Facilitating Future Access to Student Capstone Projects

The Library’s Research Data Curation (RDC) program has been helping UC San Diego researchers better manage and preserve their data for the past seven years. In 2019, RDC tackled a new challenge: student projects. Specifically, the capstone projects from the Data Science & Engineering (DSE) Master of Advanced Study (MAS) program.

The DSE MAS projects are serious business. Groups of two to five students spend more than a year working on their projects, from initial question development to reporting and presenting the results as the culmination of their studies. Like most data science projects, there are many moving parts to handle: raw data needs to be cleaned; models need to be created, tested, and tweaked; and results need to be interpreted and explained in context. The result of a project might be an improved or annotated dataset, a predictive model, or even an application such as a chat bot.

And, typical of data science projects, one group’s finished project might be the start of another group’s project later. Reanalyzing data might lead to new insights, or new methodologies might result in a better model, so DSE MAS cohorts often continue to build on the projects initiated by previous graduates. While this type of collaboration is valuable, it also presents a challenge for course instructors: how best to store and share these types of projects?

Fortunately, the Library is no stranger to issues of access, storage, and preservation. When it comes to research data, RDC has the expertise to provide guidance that will contribute to the cataloging of said projects. Last year, Data Science Librarian Stephanie Labou and Curation Analyst Ho Jung Yoo worked with Ilkay Altintas, chief data science officer at the San Diego Supercomputer Center and DSE MAS course instructor, to implement a pilot project to ingest the student projects into the Library’s Digital Collections. According to Yoo, “The broad range of disciplines on our campus means that research outputs span a wide range of data types, organization, and workflows. The Digital Collections was intentionally designed to accommodate diverse needs while also providing long-term findability and context for the valuable data generated at UC San Diego. Our ultimate goal is to facilitate reuse of the data.”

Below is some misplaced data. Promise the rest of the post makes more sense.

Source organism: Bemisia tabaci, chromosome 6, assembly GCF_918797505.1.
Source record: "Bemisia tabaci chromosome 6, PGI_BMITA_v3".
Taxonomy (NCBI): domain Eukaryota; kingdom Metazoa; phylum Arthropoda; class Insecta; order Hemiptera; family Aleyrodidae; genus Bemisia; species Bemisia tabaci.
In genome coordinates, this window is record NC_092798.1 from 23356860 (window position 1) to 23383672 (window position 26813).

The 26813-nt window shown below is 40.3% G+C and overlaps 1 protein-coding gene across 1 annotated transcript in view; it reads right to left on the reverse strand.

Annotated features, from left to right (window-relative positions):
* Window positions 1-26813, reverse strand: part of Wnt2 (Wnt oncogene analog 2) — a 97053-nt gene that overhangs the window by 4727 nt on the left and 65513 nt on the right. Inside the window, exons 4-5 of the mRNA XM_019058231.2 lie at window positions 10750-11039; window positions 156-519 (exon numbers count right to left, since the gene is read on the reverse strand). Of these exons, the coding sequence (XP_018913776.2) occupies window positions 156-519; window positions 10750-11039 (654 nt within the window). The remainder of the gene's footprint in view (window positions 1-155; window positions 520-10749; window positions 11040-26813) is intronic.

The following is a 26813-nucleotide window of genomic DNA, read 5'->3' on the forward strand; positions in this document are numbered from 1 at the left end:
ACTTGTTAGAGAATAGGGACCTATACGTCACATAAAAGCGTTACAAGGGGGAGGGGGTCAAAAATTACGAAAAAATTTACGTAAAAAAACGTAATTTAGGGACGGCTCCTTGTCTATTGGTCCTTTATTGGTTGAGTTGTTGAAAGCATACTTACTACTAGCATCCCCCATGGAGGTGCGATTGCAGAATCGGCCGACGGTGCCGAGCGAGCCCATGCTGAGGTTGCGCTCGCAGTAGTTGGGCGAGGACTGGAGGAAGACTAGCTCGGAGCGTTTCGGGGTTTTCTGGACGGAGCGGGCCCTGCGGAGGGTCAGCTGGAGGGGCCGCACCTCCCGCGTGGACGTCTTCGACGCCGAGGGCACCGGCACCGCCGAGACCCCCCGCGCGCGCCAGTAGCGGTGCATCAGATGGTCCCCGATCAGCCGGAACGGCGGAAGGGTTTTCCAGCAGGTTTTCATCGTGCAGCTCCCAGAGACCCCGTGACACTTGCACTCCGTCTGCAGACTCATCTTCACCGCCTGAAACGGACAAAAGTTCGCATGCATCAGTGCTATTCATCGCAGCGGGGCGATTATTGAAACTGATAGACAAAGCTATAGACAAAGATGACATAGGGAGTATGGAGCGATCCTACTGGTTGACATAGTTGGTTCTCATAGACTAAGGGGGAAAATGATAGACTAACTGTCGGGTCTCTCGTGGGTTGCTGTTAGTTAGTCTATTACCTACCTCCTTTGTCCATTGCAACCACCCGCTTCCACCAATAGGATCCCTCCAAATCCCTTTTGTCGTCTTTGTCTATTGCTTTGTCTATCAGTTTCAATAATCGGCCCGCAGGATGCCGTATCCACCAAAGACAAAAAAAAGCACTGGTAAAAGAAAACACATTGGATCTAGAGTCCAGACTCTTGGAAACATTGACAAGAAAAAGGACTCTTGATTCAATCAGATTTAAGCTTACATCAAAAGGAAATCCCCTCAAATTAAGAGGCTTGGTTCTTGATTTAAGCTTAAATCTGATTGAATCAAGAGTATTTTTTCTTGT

Over the course of six weeks, Labou and Yoo worked with DSE MAS students to prepare their projects— which included raw data, processed data, analysis code, and final report—for submission to the Library. Projects represented a wide range of topics, including creating algorithms to identify specific parts of magnetic resonance imaging (MRI) data; developing a recommender system (akin to Amazon’s recommended items list) for video games; analysis of human gut microbiome data; and others.

Working with students on submission preparation also fits well with RDC’s mission to teach campus constituents about best practices for working with data. “It was really valuable to talk to students about the importance of properly citing datasets and checking for any data sharing restrictions, as well as formally documenting the software used,” said Labou. “These are the things that make a project not only reproducible, but also more user friendly for students and other researchers in the future.”

After additional processing of student-submitted data and metadata, the projects were ready to go live in the Library’s Digital Collections. All projects were assigned a Digital Object Identifier (DOI), which is a globally unique and persistent identifier. So, not only are projects stored and preserved for access by future DSE MAS cohorts, but students also have a full and formal citation for their projects to add to their resumes. The entire collection of DSE MAS capstone projects was also issued a DOI and is accessible online.

“This is the first collection of data science-oriented student projects in the Library’s research data collections,” RDC Director David Minor pointed out. “This was an exciting project because it allowed us to broaden our work on campus and reach the next generation of scholars. We look forward to working with future cohorts.”

After the success of the DSE MAS pilot, Labou sees plenty of opportunities to expand. “With the right partnerships, we can expand this model of collaboration between faculty and the Library to other courses and start building a full collection of data- and code-intensive works to support teaching and learning. This is only the beginning!”

To view the collection of DSE MAS capstone projects, visit lib.ucsd.edu/dsemas.